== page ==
Summary thanks to neoarch:

Preserving Archives and Manuscripts details how preservation should take place in an archives or manuscript repository. The term preservation generally denotes the "activities and functions designed to provide a suitable and safe environment that enhances the usable life of collections." In order for an institution to implement a preservation program, it generally needs to recognize that preservation needs to take place. The institution should then set initial goals and a program policy for the program. Surveys of the repository must take place on the institutional and collection levels. These surveys allow for the archives to set its priorities and make decisions about how it can most effectively do its work. A budget for preservation should represent at least ten percent of total archives expenses in a year.

The materials stored in archives come in a wide variety of formats. An archivist needs to have a general understanding of how to preserve various types of paper, inks, skins, textiles, and photographic materials. Likewise, archivists must understand the types of adhesives used on these materials, including the ways in which they can be used and the damage they can cause to collections. Ritzenthaler addresses all of these issues in her third chapter. In particular, her discussions of papers and adhesives were especially detailed and helpful.

Ritzenthaler notes that the main causes of deterioration for records are usually temperature, relative humidity, light, biological agents, abuse, and disasters. The best way to prevent damage from these causes is to monitor and evaluate the conditions within the archives, and to have a good HVAC system. She points out that a ten degree reduction in temperature can double the life span of paper, while a ten degree increase will cut its life in half. Likewise, relative humidity should be well regulated.

She notes that the best conditions would be 40-65 degrees Fahrenheit, but conditions of 70 degrees and a relative humidity of 45%, plus or minus 2 degrees and 2 percentage points, are acceptable for an archives. She suggests that an archives have at a minimum a thermometer and a hygrometer. However, she recommends that archives purchase a hygrothermograph and a psychometer to track conditions over long periods of time. To protect materials from light, archives should have shades or UV filters over all windows and fluorescent lights. Lights should be cut off when they are not needed. An acceptable level of light in reading room areas ranges from 30 to 60 footcandles.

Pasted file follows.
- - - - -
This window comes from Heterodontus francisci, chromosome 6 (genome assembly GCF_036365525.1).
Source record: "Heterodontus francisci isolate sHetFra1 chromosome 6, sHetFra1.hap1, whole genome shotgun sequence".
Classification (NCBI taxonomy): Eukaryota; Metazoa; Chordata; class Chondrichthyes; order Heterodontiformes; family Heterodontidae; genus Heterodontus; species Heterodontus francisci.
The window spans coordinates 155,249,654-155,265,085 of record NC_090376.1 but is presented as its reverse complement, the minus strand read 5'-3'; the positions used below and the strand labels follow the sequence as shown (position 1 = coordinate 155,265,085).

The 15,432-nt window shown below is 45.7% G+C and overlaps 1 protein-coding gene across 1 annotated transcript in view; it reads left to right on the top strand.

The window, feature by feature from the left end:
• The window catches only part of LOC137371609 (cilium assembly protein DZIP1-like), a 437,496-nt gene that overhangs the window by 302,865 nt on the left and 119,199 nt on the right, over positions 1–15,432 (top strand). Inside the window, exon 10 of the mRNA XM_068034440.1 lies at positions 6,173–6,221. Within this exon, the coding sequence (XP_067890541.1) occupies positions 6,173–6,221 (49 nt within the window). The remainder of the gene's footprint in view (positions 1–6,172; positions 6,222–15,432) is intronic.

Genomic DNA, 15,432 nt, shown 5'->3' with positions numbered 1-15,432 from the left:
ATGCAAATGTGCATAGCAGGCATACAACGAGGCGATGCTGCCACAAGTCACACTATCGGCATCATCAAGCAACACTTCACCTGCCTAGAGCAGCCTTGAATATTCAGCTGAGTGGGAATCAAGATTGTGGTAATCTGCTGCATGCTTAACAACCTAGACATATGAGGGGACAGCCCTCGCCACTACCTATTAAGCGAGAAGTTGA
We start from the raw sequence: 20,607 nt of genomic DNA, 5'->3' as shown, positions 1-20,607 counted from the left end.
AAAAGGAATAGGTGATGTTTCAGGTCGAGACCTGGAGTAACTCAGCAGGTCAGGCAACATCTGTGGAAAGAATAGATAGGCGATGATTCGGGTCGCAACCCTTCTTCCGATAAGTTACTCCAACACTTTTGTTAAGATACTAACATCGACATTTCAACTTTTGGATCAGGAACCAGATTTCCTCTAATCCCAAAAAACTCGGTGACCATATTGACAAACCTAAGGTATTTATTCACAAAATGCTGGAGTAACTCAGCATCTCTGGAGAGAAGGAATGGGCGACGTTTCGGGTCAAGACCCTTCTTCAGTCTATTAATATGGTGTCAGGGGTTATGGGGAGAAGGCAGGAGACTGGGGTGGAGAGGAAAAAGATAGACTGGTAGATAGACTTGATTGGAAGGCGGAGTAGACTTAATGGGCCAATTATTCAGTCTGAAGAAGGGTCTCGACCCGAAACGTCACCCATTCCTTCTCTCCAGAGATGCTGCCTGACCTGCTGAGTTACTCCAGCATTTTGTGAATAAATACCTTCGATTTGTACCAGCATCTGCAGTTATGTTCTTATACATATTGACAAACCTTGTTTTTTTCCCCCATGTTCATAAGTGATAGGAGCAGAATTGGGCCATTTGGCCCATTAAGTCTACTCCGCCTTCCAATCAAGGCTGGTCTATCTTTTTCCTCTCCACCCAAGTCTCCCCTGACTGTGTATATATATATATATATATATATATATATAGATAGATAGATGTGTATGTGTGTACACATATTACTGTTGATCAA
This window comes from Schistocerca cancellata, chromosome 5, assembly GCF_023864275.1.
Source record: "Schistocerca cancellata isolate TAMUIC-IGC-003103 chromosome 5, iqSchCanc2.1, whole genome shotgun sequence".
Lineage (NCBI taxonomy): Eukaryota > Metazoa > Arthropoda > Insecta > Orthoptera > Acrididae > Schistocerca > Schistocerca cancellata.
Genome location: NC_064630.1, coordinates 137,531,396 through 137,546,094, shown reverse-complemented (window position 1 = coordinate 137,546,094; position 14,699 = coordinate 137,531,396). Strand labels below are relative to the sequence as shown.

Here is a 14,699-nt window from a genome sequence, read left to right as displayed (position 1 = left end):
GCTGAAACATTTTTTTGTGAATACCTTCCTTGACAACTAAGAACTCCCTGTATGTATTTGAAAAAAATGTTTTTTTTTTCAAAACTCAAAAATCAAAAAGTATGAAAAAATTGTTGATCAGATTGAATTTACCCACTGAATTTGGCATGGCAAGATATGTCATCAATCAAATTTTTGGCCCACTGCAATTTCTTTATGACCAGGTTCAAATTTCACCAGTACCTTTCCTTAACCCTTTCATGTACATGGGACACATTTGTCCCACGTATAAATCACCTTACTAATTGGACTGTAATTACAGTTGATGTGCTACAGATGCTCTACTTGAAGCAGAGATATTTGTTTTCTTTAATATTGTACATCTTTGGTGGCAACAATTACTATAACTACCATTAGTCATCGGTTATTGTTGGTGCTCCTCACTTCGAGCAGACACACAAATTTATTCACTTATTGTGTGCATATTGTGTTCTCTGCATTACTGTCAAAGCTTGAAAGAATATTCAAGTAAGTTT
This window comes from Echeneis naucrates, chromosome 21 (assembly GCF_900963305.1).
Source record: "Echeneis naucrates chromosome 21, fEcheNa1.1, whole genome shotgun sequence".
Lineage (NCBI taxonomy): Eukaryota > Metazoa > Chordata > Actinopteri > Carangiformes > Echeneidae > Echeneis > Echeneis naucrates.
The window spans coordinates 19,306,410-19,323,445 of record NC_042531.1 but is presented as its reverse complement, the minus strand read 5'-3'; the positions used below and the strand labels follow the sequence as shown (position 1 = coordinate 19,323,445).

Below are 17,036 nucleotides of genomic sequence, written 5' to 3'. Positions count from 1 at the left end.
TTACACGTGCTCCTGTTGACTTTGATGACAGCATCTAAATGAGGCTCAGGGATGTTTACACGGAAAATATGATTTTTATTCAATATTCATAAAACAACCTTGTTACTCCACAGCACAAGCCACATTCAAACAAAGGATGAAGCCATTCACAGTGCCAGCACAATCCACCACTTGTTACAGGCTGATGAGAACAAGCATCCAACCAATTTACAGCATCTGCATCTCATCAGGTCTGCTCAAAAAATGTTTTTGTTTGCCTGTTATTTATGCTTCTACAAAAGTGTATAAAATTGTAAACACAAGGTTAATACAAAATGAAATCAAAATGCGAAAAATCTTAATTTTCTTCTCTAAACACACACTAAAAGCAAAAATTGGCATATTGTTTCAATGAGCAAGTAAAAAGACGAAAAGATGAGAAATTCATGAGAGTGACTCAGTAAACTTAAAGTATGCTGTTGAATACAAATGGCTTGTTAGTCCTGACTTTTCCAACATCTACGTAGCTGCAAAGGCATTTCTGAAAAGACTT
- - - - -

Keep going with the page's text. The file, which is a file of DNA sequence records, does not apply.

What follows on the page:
Concerning handling, Ritzenthaler basically urges using common sense. She recommends the use of gloves, fully supporting all types of materials that are being handled, using trucks and multiple people to transfer materials, avoiding materials like tape, and handling photographic and magnetic media by their edges.

Ritzenthaler offers advice on storing and handling materials. She stresses that handling and storage decisions should be based upon what best preserves materials in light of their format and condition. She describes the various types of shelving and furniture that is available for use in archives. She also describes the methods and products one should use to store various types of record formats. Her chapter on preservation and administration supplies a brief guide for administering records throughout the entirety of their lifespan. She notes various threats to preservation that occur during this time. She also discusses preservation solutions like photocopying and microfilm, and points out best practices for using both.

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